The Bible holds within it stories of holiness elongated into a sustained encounter with another. We call that friendship. The story of Naomi and Ruth tells us how women’s friendship is sustenance through times of adversity and peril.
This is a chronicle of survival and difference. At the beginning of the book of Ruth, two paths form along a common intimacy of tragedy. Ruth’s story centers on two choices. One is a return to biological family—to stability and familiarity. The other is the creation of home outside of the bonds of kinship. This second story is one of friendship.
The husbands of Ruth, Naomi, and Naomi’s other daughter- in-law, Orpah, are picked off by disease, one by one. The book of Ruth spares no feeling on the death of Ruth and Naomi’s family. First Naomi’s husband dies; then, like vapor, the children are dead. The unimaginable takes place in two verses. The two sons die. In a matter-of-fact way, the Hebrew reports, “the two of them, both.” Gone.
With her daughters-in-law left to fend for themselves as vulnerable widows, Naomi entreats them to return to their homes, to their mothers, and to new marriages. Orpah returns to the Moabites, presumably to the boundaries of married life, repeating the pattern of marriage as self-protection. The rabbis explain that this is how Orpah gets her name, a derivative of the verb “to return.”
By contrast, Ruth refuses to leave Naomi. She clings. She clings, we read, in the same way that Adam and Eve cling to one another, the phrase lifted up from Genesis where we read that a man leaves his mother and father, and clings now to his wife. Ruth pleads with her mother-in-law after being told twice to return to the Moabites, her people of origin:
May the Lord do thus and so to me, and more as well,
if even death parts me from you! (Ruth 1:16-17)
Some of us have heard these verses read at weddings. They are a type of vow, like the promises between partners at a marriage. Yet these are words of friendship, between two women binding their lives together—words that name the condition of lives already bound together by grief and longing. They are also words that mark instability, the homes made by refugees, by beggars, foreigners, and victims. They are words spoken by the bearer of a crushed life, women holding on to one another, where friendship is survival.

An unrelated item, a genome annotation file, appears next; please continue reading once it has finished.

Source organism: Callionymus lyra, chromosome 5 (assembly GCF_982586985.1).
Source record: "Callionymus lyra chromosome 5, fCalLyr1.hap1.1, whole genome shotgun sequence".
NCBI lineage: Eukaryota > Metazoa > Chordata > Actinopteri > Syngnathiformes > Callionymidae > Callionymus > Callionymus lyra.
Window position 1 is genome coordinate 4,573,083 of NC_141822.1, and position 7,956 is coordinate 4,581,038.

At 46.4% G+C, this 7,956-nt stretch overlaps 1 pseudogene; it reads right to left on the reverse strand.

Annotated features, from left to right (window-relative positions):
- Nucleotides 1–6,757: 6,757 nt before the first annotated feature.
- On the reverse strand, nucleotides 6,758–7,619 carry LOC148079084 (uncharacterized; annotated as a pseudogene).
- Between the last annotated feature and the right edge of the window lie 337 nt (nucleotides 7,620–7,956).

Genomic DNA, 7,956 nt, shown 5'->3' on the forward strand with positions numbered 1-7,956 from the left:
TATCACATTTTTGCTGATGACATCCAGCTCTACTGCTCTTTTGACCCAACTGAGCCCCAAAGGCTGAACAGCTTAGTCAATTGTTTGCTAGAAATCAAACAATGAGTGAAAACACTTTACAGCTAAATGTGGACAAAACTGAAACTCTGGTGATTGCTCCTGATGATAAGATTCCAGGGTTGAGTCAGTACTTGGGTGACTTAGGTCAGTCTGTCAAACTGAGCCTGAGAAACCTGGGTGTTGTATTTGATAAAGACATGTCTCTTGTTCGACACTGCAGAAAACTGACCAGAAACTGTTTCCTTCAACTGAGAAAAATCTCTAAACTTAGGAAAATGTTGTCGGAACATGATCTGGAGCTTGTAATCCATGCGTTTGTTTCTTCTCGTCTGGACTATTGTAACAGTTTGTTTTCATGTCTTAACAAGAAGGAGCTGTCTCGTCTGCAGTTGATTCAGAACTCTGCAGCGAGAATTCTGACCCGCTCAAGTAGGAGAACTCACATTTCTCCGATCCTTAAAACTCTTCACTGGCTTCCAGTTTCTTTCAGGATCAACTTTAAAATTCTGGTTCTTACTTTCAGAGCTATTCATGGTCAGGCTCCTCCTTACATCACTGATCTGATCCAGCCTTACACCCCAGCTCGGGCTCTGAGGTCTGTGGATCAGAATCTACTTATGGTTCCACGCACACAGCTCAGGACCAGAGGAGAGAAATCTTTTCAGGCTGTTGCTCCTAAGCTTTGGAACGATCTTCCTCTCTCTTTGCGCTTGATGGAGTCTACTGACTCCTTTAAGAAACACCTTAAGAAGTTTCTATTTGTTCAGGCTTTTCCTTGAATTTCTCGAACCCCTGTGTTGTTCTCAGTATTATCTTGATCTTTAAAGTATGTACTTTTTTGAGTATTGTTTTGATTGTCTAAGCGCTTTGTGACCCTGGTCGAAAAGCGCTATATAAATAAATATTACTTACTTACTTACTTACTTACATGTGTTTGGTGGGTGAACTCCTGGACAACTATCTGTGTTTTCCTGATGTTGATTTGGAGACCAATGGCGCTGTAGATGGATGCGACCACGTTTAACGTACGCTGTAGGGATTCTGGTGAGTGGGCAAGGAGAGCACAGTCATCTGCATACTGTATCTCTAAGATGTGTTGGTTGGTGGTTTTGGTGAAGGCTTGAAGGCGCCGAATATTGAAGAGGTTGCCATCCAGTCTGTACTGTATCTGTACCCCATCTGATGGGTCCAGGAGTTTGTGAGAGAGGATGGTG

Because of this, Ruth is a story that complicates our sense of being at home. It is a story that confounds where home happens and between whom, where intimacy happens, within what boundaries, and how those boundaries are blurred between peoples and borders and families.
The author sets Orpah over against Ruth. Orpah is the one who chooses the stable world of biological family; Ruth chooses outside kin- ship by binding herself to Naomi, her companion and friend.
This commitment to extending the boundaries of belonging reaches back to Ruth from the New Testament, where Jesus shows little interest in biological family. In the New Testament Jesus tells an astonished crowd that his mother and brothers are those who do the will of God, not those who share his biology or household of origin.
Whoever leaves mother, father, brother, or sister for Jesus’ sake will receive a reward. Jesus will divide houses, rip apart husbands and wives, mothers and daughters (Matthew 19:29).
As I hear the words of Jesus, I cannot forget that Ruth’s story is one of death. It is about death along the way, about the death that happens when grief gives way for the space of another, when we clear out the closet of our life and let someone move in. I remember this when I hear her vow to Naomi, not as triumphant, but as aching.
Reading Ruth in this way changes the way I hear Jesus’ call to disassociate from family. What if instead of rejection, we are meant to hear a call to the expansiveness of friendship: opening up our lives to others, some of whom we may not have expected, being surprised by friendships that find their way to us?
What if friendship opens up a different kind of fertility, one that is nonprocreative, one that yields only flowers that never turn to fruit—beauty without production, without possession?
For this reason, more than any other story in the Bible, the friendship of Ruth and Naomi is the cipher through which I understand the church, what Peter Dula describes as a fugitive ecclesia.
As the church we are offered an elusive interconnectedness as an earthly body of Christ, not a constant and fixed institution. The church is rare, writes Dula, found “in the occasional intimacy of two or three.” Ruth and Naomi remind us, as does Jesus, that the space where God’s life occurs isn’t necessarily in church programs or Sunday school classes but in companionship, a spark of God’s life—unexpected, unplanned, and uncalculated.
Church is often trust in that which I cannot control, the shared life of another without institutionally mandated promises or production. The book of Ruth invites us to consider an ecclesiology of occasion, the church as boundedness to another.
We grapple with the fragility of what is possible, that we will come in and out of each other’s lives, that we will find ourselves failing at overcoming our otherness and, perhaps, trying again. Along the way we may come to discover that this love grows and extends outward, beyond our biological kinship into a beloved who is strange and similar, all at the same time.